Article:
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USA Today writers accuse site of using AI to create articles with potentially fake bylines, outlet denies claims

 S everal unknown writers began churning out suspicious articles for the USA Today-owned website Reviewed. Employees of the media outlet sus...

 Several unknown writers began churning out suspicious articles for the USA Today-owned website Reviewed. Employees of the media outlet suspect USA Today of using AI to create articles because it doesn't appear that many of the writers even exist.

Reviewed is a website that provides shopping recommendations, and may also earn a commission for products purchased from the site.

Jaime Carrillo – a senior staff writer at Reviewed – noticed that there were articles promoting products that were extremely vague. Carrillo and his coworkers suspected that the articles were created with artificial intelligence.

The USA Today employees also noticed that they had never heard of the writers behind these odd articles. After searches on Google and LinkedIn, there was allegedly no evidence that the authors even existed.

Carrillo said the mysterious reviews started appearing just weeks after staff engaged in a one-day walkout to demand a new contract.

The Washington Post reported, "Reviewed’s employees, who are unionized through the NewsGuild of New York, allege that the articles are a covert attempt by parent company Gannett to undermine workers, at a time when many publishers are experimenting with AI content to cut costs."

The NewsGuild of New York stated online, "Gannett made another attempt to use AI this week, posting a series of AI-generated reviews on its consumer review site Reviewed. After an outcry from unionized staff, the posts seem to have come down."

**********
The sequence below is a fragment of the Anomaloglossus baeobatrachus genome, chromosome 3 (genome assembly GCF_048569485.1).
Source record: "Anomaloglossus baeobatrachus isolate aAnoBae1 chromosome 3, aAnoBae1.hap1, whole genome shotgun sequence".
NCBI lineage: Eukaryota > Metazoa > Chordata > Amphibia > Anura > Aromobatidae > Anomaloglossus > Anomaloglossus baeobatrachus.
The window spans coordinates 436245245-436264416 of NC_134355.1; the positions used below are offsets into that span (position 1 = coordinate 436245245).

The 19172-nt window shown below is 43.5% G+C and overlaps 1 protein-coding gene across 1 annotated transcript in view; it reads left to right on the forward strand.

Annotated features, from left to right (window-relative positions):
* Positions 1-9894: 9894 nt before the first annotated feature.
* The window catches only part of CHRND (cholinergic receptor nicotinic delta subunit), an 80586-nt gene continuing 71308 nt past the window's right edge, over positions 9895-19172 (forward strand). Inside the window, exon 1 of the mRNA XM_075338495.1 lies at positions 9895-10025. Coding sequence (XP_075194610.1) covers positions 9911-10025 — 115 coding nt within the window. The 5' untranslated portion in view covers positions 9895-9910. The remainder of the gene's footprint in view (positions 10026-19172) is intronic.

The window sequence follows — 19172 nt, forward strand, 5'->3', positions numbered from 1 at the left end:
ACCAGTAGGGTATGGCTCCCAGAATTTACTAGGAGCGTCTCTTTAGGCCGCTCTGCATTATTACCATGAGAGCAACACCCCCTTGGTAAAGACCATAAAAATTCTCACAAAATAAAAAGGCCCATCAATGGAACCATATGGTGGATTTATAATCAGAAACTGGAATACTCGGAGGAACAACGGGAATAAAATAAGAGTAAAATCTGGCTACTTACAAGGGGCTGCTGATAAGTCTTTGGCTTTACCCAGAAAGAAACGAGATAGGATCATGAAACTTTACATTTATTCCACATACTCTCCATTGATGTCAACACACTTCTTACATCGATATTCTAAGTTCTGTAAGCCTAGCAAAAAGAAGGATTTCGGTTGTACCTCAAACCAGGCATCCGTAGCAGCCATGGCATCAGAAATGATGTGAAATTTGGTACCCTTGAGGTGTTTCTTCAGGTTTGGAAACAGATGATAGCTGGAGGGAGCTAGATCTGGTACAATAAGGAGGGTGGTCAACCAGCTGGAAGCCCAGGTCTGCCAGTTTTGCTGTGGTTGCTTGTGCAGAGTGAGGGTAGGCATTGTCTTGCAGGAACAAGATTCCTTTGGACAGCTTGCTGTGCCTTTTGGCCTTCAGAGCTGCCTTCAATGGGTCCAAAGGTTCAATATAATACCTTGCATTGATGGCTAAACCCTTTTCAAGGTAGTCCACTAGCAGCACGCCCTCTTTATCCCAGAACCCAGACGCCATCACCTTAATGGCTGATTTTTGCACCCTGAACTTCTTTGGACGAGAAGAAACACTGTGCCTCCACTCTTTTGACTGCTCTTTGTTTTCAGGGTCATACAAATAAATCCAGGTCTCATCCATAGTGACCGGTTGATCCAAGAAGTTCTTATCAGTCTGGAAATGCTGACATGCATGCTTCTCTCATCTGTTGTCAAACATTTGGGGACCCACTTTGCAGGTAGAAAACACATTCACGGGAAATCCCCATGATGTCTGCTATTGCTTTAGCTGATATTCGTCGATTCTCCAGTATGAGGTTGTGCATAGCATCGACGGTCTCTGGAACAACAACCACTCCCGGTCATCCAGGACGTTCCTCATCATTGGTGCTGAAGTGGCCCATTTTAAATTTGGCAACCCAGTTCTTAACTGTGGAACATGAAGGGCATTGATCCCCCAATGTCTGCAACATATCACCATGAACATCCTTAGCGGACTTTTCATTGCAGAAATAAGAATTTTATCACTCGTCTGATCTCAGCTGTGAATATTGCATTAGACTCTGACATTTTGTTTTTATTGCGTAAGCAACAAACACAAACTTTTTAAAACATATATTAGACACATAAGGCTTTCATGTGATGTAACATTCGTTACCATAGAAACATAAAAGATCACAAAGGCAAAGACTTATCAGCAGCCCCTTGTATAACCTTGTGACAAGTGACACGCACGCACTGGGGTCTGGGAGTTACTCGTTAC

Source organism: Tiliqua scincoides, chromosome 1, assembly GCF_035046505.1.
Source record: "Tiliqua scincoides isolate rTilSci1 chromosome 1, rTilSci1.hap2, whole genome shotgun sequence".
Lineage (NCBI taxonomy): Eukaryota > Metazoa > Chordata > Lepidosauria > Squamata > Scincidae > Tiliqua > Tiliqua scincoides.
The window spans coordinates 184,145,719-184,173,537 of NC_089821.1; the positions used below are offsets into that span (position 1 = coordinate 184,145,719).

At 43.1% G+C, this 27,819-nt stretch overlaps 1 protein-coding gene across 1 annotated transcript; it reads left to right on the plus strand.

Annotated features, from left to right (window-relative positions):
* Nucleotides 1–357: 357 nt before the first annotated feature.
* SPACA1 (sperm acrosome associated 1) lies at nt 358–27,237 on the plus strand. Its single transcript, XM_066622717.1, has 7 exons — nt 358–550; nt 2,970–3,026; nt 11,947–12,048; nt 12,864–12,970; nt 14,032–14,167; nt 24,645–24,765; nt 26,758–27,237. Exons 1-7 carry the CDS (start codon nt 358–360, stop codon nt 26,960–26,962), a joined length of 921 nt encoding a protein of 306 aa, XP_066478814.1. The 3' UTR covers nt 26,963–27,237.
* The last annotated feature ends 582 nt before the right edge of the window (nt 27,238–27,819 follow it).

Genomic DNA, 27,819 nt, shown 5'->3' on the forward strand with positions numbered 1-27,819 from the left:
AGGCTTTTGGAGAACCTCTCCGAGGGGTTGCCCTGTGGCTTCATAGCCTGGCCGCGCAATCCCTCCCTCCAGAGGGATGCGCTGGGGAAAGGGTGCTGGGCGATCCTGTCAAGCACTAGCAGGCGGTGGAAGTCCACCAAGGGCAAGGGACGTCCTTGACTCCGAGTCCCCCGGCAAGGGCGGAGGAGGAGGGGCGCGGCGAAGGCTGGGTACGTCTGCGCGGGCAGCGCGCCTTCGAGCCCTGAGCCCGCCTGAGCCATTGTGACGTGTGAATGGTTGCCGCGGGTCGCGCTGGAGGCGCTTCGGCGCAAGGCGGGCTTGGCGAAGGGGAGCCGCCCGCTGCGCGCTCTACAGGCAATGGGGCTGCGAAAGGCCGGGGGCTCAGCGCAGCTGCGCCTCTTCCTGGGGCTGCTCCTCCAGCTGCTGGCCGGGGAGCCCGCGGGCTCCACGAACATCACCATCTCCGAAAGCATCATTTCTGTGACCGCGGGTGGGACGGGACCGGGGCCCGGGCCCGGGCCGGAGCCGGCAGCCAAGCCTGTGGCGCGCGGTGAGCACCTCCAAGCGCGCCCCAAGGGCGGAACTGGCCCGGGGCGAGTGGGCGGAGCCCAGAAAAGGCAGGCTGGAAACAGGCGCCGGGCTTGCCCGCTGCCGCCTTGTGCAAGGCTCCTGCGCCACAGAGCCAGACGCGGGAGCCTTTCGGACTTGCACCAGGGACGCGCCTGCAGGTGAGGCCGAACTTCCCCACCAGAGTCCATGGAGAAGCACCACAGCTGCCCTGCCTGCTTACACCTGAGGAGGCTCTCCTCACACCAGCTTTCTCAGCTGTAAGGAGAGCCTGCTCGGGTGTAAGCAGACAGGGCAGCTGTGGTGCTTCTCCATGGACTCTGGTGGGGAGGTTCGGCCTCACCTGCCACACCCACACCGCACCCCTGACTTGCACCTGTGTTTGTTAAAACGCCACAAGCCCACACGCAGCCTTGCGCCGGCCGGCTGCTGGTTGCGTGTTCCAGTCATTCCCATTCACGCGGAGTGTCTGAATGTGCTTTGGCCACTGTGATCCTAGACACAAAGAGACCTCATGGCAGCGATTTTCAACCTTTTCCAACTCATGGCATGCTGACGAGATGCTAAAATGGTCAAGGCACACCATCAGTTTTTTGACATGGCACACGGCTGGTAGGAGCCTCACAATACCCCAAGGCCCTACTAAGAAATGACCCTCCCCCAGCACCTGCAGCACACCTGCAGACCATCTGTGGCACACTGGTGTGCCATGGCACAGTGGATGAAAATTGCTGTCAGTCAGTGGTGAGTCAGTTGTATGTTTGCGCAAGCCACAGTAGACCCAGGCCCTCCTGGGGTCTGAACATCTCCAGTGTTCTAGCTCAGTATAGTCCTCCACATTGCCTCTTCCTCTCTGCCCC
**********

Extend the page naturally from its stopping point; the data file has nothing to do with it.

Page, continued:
"Not only did Gannett's AI posts sound robotic – but their 'authors' may not even be real," the union said on the X social media platform. "They’re not Reviewed editors, don’t have LinkedIn profiles, and Google searches turn up no other written work."

Gannett – which owns USA Today – told the Washington Post that the articles were not generated by AI. Gannett said the articles were done through a partnership with a marketing firm to generate paid search engine traffic. Gannett conceded that the suspicious articles "did not meet our affiliate standards." Many of the articles have already been deleted.

"We expect all our vendors to comply with our ethical standards and have been assured by the marketing agency the content was NOT AI-generated," the spokesperson said.

However, USA Today partnered with AdVon Commerce – which boasts of utilizing artificial intelligence.

AdVon Commerce states on its official LinkedIn: "AI solutions for E Commerce."

One of the few authors who was identified noted on his LinkedIn about his experience in "polishing AI generative text."

In August, Gannett had to pause the use of AI-generated articles covering high school sports after the tech made several mistakes.

One error-laded AI article reads: "The Worthington Christian [[WINNING_TEAM_MASCOT]] defeated the Westerville North [[LOSING_TEAM_MASCOT]] 2-1 in an Ohio boys soccer game on Saturday."

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